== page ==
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Health Capsules
May 2005
Needle-Free Injections

For the millions of Americans afraid of needles, help may be on the way. A new medical device now available in some hospitals and clinics can inject medicines without the jab of a needle. The device, called SonoPrep®, is being used to numb skin for painful procedures such as the insertion of catheters or intravenous tubing.

Traditionally, doctors numb skin by injecting a local anesthetic through a needle. This method can take some time and it hurts, whereas SonoPrep does the job painlessly in just five minutes.

SonoPrep works through ultrasound technology. Developed with NIH funding to Dr. Robert Langer of the Massachusetts Institute of Technology, the device uses battery power to apply sound waves to skin for 15 seconds. This ultrasonic energy subtly rearranges the fat molecules in skin to create tiny channels that small amounts of liquid can flow through. The skin isn't harmed by the process, and within a day it returns to normal.

Langer has licensed the technology to a company, Sontra Medical Corp., that plans to test the system for various other medical uses, including vaccination. They are also trying to develop a device that measures blood sugar in people with diabetes and gives them just the right amount of insulin at the right time.

Definitions iconDefinitions
Anesthetic :
Medicine that can block pain
and other sensations.

Catheter :
A hollow, flexible tube put into the body to let fluids or air through. Example: catheters are used to drain urine from the bladder.

Intravenous :
Inside a vein.

Ultrasound :
Sound waves that can't be heard
by the human ear.

  Gene Increases Risk of Blindness    

Scientists have found a gene that affects a person's risk of developing age-related macular degeneration (AMD), the leading cause of blindness in people over age 60. The finding was made by three independent teams supported by NIH's National Eye Institute (NEI). The discovery may lead to early detection methods and new ways of preventing and treating the debilitating eye disease.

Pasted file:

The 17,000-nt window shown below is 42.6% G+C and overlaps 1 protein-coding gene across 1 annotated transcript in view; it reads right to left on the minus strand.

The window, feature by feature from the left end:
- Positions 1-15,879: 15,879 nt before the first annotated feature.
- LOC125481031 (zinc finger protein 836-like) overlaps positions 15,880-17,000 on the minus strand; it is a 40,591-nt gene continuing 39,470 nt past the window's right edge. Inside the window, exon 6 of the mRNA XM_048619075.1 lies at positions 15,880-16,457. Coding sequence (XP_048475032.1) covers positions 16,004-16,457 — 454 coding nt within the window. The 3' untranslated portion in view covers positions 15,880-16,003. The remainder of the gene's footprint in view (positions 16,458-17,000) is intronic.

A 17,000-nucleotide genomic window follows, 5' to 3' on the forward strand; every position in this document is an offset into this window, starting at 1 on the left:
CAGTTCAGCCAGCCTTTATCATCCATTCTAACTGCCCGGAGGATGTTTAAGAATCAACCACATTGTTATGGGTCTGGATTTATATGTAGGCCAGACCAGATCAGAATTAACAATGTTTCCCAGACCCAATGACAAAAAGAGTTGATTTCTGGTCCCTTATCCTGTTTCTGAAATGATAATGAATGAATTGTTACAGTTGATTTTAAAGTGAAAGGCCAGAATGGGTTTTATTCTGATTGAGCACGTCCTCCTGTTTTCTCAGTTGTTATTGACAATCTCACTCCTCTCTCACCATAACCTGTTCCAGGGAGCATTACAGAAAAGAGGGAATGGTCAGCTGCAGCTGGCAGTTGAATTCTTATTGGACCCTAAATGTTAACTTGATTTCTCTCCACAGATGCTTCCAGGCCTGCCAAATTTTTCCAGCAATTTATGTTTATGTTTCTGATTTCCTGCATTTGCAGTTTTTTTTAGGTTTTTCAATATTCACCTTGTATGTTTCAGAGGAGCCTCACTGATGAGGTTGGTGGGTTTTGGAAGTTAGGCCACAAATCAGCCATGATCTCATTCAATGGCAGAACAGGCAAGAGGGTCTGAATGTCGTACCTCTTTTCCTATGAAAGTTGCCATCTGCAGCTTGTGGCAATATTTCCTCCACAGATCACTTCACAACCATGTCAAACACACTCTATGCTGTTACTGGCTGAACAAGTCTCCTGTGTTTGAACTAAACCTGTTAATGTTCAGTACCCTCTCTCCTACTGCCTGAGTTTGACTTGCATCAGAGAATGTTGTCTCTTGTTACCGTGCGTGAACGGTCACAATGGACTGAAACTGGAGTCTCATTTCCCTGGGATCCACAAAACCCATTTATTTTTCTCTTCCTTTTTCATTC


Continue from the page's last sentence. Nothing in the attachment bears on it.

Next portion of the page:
There is no known cure for AMD, which blurs or destroys sharp, central vision. Most scientists think it's caused by the interplay of genes and other factors.

The three teams used different methods to study the genomes of different groups of AMD patients. All three teams found a link between a variation of a gene called complement factor H (CFH) and AMD. One team, which included NEI's own researchers, found that people with this variant of the CFH gene are more than seven times more likely to develop the disease.

CFH, it turns out, helps regulate inflammation in part of the immune system that attacks diseased and damaged cells. This CFH variant, the researchers believe, might contribute to the development of AMD by affecting the level of inflammation in the eyes. This insight suggests new avenues for researchers to pursue in developing ways to diagnose and treat AMD.


Definitions iconDefinitions
Gene :
Stretches of DNA, a substance you inherit from your parents, that define characteristics like height and eye color.

Full set of genes (in a person or any other living thing).

Swelling of tissue, often accompanied by redness and pain.

Immune System :
System that protects the body from invading viruses, bacteria, and other microscopic threats.

Featured Web Site iconFeatured Web Site
The Cool Spot:
The young teen's place for info on alcohol. Games and graphics deal with the risks of underage drinking and how to resist peer pressure. Based on a curriculum developed by researchers supported by NIH's National Institute on Alcohol Abuse and Alcoholism.
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